Moses nears retirement

March 5, 2019

Loyal friend and colleague prepares for departure at end of March

“What would we do without Steve?”

It’s a sentiment shared often by Heartland customers and staff. As customer relations manager, Steve Moses is known for always going the extra mile, no matter the task.

Moses joined the Heartland team in 2009 after 35 years as utilities manager in Madelia, Minnesota.

Now, as his retirement draws near, the notion of day-to-day life without him around is becoming much less hypothetical.

“Steve is an invaluable colleague and friend,” said Heartland CEO Russell Olson. “You’d be hard-pressed to find anyone who works harder or is more generous. To say he will be missed is an understatement.”

Moses will retire at the end of March after a career that spans nearly 45 years in the electric utility industry, including ten years at Heartland. During that time, the value he has brought to the municipalities he’s served is immeasurable.

Committed to customers

Since 2009, Moses has logged thousands of miles and hours visiting Heartland customer communities and providing assistance where needed. He develops and maintains relationships, administers mutual aid, facilitates collaboration and coordinates support activities.

“Several years ago, a major storm caused a power outage in our city. Steve called me often to check on how things were going and if there was anything he could help with to make things easier for us,” said Grant Groos, electric superintendent for the city of Colman, SD. “That is something I will never forget.”

Over the phone or on the road, he always puts customers first. For municipalities that are lacking or without, he facilitates economic development and energy efficiency projects and performs cross-training and engineering duties.

Moses checks in and shares a laugh with Aurora, SD Finance Officer Shannon Freng.

His reputation as knowledgeable, dedicated and selfless precedes him. In 2017, the Minnesota Municipal Utilities Association presented him with their Community Service Award, given to an individual who has performed long and well in support of a municipal utility at the local level.

It was an award that seemed meant for Moses, and the look of surprise on his face when his name was announced was a testament to his humility and selflessness.

Recovery efforts part of the job

Moses also helps respond to emergencies and urgent situations, which has led to some unforgettable moments.

Moses was on hand in Volga, SD in 2010 when then-utility manager Steve Meyer and crew rescued 17 wood ducklings that fell down a sewer gate.

Early in his tenure at Heartland, he helped rescue some ducklings from a storm drain in Volga, SD.

Unfortunately, other emergencies have proved more dire.

A routine visit to Aurora, SD became less so when a fire broke out in a local home. No one from the city was available and the fire department from the neighboring community was at least 15 minutes away. Moses stepped in and pulled the electric meter from the home to prevent further danger.

Moses has assisted with numerous flooding and storm recovery efforts, including after the historic tornado that hit Wessington Springs, SD in 2014.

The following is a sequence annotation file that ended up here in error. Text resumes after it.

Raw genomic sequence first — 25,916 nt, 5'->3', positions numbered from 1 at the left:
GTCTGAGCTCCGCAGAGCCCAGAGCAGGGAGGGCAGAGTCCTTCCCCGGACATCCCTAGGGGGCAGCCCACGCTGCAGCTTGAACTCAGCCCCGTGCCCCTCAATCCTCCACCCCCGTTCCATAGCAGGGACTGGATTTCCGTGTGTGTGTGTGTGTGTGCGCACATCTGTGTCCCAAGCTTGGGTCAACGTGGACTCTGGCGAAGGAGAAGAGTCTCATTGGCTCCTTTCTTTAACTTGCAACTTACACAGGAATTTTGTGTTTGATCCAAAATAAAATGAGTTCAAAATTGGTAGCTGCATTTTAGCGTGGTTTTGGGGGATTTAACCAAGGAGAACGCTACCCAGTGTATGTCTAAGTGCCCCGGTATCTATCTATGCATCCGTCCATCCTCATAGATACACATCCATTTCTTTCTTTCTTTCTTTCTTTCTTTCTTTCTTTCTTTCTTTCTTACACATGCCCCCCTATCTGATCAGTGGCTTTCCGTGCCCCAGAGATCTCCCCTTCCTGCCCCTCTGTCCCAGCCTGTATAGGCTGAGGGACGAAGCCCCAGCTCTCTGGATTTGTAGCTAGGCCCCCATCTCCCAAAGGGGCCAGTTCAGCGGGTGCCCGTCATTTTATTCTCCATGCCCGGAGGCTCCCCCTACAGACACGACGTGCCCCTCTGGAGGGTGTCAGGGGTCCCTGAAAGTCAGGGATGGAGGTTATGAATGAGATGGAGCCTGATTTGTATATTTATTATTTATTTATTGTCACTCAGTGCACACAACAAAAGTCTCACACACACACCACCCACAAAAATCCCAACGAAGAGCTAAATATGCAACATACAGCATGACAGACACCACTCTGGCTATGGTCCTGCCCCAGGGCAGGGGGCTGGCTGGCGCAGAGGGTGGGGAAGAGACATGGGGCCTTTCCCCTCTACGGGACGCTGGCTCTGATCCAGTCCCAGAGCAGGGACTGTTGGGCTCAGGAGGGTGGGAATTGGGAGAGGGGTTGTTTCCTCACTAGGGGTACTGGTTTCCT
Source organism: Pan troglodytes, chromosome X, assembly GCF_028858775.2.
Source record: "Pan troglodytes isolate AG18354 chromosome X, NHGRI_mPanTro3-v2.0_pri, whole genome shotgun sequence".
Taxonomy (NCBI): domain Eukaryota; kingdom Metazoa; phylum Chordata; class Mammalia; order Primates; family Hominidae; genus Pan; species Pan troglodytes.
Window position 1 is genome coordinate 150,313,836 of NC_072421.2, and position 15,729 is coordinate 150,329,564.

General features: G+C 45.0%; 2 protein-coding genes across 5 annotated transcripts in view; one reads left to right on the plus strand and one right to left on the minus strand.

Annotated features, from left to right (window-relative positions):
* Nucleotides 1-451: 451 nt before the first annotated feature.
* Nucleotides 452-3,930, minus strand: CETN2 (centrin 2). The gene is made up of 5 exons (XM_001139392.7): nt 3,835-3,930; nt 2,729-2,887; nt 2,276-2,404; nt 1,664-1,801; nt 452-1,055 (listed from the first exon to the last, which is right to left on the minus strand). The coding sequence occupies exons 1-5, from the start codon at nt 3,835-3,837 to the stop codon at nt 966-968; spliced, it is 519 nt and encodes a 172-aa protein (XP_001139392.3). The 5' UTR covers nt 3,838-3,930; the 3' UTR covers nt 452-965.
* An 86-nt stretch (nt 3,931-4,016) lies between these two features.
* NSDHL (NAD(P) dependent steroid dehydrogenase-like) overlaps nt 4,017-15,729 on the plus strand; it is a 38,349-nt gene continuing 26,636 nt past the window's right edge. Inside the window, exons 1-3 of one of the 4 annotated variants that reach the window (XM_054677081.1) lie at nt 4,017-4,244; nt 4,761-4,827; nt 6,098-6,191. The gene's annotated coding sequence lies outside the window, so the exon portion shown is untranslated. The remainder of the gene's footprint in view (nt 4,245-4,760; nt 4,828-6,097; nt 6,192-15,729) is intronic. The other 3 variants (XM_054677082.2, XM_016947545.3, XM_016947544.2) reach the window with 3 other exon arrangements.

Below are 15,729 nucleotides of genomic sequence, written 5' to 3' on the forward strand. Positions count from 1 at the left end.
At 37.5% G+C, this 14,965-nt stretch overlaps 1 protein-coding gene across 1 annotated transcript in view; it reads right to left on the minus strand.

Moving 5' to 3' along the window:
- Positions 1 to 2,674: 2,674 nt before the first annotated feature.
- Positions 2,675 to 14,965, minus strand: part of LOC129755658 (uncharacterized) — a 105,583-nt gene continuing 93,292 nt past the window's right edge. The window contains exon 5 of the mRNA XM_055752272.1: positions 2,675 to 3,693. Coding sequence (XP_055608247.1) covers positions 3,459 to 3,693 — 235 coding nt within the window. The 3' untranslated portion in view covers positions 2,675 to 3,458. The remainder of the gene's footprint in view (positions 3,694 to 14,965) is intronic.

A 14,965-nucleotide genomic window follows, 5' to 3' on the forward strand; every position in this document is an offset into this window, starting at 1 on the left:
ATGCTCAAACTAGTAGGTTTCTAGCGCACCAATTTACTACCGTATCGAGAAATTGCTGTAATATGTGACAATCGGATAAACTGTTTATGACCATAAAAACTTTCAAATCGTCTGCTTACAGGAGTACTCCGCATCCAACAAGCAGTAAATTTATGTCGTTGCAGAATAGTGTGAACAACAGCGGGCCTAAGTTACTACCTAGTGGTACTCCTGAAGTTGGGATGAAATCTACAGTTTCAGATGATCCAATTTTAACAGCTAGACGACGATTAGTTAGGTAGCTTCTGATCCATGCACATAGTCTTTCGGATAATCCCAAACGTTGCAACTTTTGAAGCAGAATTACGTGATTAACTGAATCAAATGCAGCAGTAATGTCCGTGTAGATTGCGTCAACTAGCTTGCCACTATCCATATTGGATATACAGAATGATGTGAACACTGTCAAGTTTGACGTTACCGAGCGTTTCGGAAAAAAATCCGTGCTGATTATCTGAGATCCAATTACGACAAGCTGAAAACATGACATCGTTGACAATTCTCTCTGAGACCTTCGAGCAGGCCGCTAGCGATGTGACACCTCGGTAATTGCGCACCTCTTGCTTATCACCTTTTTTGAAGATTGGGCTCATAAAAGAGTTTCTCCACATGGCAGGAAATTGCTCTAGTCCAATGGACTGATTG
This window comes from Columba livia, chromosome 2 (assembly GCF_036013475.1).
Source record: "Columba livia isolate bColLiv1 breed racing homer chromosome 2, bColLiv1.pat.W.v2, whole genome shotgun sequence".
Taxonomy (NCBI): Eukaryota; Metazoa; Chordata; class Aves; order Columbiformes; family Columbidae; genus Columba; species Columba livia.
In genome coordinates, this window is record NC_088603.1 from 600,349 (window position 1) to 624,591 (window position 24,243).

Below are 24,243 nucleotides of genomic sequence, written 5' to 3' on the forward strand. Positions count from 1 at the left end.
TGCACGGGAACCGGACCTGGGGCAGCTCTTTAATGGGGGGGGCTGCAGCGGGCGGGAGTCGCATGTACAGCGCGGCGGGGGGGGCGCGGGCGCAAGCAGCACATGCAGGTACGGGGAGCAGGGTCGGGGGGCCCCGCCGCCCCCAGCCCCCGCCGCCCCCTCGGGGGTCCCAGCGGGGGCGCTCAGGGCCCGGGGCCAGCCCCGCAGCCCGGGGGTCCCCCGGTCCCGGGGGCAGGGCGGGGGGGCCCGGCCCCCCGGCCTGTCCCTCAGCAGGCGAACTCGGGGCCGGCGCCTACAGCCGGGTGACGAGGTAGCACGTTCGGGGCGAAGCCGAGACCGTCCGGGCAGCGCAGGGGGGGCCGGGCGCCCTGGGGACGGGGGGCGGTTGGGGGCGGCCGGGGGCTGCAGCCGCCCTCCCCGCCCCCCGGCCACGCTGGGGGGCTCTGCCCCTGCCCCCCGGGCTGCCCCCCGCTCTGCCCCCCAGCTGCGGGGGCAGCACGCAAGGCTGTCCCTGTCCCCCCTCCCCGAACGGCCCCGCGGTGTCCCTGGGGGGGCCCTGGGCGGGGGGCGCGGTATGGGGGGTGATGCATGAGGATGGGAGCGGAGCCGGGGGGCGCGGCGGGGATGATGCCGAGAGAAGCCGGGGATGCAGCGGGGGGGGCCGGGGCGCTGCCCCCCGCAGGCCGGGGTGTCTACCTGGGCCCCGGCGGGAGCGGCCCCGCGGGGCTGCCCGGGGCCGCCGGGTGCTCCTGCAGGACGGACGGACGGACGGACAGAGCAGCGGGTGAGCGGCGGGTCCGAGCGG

After the tornado hit Wessington Springs in 2014, Moses, right, delivered bottle water and supplies and spent time with utility staff assessing damage and offering assistance.

More recently, disaster struck closer to home and Moses found himself responding to tragedy in his hometown of Madelia, MN.

In the early hours of February 3, 2016, an explosion erupted in a downtown business, igniting a massive fire that would eventually destroy a handful of businesses and leave a large stretch of Main Street in ruins.

Moses still calls Madelia, MN home, and was immediately on hand to provide assistance when a disastrous fire broke out in 2016.

Without instruction and in the middle of the night, Moses immediately offered assistance at the utility office, answering telephone calls and helping with other duties while the crew responded to urgent matters. In the weeks and months that followed, he helped coordinate recovery funding efforts, connecting with state legislators and lobbyists to help procure more than $1 million in state funding for business owners impacted by the fire.

Retirement plans include family time

Upon retirement, life will certainly slow down for Moses. His plans include hunting, fishing and visits to his cabin on Big Stone Lake.

With more time dedicated to being home, he’s confident his wife, Jean, who retired in 2017, has a honey-do list ready and waiting. Of course, he jokes, after so many years on the road, they might have to re-learn how to live together.

He’ll still travel on occasion, but now it will be to visit his children and grandchildren in California and Texas.

Looking back on his time at Heartland, he says he’ll miss the people the most. It’s a safe bet the feeling is mutual.

“I know we can all agree things just won’t be the same without Steve,” said Heartland Chief Communications Officer Ann Hyland. “He is more than a colleague. He treats everyone in a way that makes him feel like family.”

Over the last ten years, Moses has probably visited nearly every dining establishment in Heartland’s service territory. We asked him to share his three favorite places to eat while on the road.